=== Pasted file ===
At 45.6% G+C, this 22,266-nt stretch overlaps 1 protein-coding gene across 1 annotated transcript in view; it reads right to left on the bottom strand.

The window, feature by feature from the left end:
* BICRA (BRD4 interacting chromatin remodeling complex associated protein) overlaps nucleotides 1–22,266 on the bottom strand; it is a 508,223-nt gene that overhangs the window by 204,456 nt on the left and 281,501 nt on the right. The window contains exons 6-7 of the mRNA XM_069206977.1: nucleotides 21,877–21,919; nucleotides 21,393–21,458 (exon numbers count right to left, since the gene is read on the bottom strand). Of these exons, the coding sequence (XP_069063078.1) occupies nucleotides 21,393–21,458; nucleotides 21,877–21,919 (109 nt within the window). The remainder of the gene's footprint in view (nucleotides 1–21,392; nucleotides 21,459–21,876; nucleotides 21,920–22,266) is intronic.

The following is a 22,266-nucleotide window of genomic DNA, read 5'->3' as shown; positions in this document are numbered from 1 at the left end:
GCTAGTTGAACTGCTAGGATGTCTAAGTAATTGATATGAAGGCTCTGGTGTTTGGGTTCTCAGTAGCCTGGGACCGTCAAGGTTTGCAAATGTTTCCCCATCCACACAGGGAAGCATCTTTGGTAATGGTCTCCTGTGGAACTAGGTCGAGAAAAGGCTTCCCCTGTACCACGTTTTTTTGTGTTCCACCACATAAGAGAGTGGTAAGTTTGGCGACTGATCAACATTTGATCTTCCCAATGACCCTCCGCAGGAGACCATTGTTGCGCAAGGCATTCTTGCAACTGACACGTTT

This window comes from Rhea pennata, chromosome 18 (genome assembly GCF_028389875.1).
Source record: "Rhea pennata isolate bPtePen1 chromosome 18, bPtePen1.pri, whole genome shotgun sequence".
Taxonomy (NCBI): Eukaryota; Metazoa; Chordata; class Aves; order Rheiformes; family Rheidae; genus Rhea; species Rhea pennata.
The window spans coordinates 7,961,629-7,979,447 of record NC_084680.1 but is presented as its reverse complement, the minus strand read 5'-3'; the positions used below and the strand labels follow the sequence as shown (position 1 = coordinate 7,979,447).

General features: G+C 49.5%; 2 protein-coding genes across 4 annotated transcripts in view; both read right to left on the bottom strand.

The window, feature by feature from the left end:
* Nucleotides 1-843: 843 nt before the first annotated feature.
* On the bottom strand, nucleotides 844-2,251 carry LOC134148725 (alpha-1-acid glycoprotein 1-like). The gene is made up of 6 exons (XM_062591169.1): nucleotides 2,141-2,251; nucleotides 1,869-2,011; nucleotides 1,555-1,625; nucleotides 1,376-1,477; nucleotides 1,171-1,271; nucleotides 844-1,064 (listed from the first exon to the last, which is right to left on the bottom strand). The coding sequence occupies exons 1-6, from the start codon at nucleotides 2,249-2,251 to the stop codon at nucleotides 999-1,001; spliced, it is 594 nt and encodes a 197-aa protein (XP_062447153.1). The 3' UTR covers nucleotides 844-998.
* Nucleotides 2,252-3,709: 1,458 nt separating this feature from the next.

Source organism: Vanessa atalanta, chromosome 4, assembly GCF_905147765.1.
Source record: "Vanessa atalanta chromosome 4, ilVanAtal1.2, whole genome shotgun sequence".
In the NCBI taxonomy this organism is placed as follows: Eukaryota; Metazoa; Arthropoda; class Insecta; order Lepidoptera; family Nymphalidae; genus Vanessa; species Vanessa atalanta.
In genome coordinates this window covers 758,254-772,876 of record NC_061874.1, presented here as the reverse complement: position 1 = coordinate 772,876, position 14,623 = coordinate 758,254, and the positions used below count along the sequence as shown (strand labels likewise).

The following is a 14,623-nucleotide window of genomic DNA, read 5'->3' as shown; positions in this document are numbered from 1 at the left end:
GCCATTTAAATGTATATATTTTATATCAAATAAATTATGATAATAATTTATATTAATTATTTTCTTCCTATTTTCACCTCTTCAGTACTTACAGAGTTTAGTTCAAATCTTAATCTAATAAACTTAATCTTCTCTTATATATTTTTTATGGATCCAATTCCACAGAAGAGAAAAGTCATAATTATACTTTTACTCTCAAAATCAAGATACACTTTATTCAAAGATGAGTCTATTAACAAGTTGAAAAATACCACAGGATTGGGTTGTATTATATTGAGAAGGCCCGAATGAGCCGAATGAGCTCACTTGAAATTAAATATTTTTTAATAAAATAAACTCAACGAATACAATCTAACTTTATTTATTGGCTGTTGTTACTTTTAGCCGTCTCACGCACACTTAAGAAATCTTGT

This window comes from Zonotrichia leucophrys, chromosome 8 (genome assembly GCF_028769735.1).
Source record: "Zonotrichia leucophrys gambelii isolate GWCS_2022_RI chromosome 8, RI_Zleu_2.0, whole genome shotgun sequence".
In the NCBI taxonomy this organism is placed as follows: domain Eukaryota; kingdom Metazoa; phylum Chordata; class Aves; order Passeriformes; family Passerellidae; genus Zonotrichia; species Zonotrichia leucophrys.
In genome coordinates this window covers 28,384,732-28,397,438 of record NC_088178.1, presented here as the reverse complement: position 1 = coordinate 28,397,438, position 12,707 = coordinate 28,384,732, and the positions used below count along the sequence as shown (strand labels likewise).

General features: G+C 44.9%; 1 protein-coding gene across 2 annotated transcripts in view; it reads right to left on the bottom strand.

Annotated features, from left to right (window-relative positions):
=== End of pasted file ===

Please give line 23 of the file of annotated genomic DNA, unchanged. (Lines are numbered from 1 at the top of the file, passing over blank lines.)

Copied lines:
In the NCBI taxonomy this organism is placed as follows: domain Eukaryota; kingdom Metazoa; phylum Chordata; class Aves; order Passeriformes; family Passerellidae; genus Zonotrichia; species Zonotrichia leucophrys.